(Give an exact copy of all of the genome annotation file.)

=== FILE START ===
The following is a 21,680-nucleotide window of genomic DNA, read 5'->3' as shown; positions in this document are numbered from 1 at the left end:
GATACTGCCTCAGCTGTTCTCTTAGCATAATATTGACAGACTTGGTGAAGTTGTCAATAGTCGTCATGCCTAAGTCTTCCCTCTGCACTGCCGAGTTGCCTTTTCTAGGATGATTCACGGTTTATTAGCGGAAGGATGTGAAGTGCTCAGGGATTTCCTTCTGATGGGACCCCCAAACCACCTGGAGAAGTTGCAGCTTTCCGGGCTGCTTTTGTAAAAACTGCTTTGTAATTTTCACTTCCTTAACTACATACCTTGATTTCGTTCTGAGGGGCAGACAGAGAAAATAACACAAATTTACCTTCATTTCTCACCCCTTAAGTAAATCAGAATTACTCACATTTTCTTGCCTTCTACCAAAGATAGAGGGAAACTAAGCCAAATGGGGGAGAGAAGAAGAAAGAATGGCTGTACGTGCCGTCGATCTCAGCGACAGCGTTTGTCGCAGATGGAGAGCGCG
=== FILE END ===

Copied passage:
The following is a 21,680-nucleotide window of genomic DNA, read 5'->3' as shown; positions in this document are numbered from 1 at the left end:
GATACTGCCTCAGCTGTTCTCTTAGCATAATATTGACAGACTTGGTGAAGTTGTCAATAGTCGTCATGCCTAAGTCTTCCCTCTGCACTGCCGAGTTGCCTTTTCTAGGATGATTCACGGTTTATTAGCGGAAGGATGTGAAGTGCTCAGGGATTTCCTTCTGATGGGACCCCCAAACCACCTGGAGAAGTTGCAGCTTTCCGGGCTGCTTTTGTAAAAACTGCTTTGTAATTTTCACTTCCTTAACTACATACCTTGATTTCGTTCTGAGGGGCAGACAGAGAAAATAACACAAATTTACCTTCATTTCTCACCCCTTAAGTAAATCAGAATTACTCACATTTTCTTGCCTTCTACCAAAGATAGAGGGAAACTAAGCCAAATGGGGGAGAGAAGAAGAAAGAATGGCTGTACGTGCCGTCGATCTCAGCGACAGCGTTTGTCGCAGATGGAGAGCGCG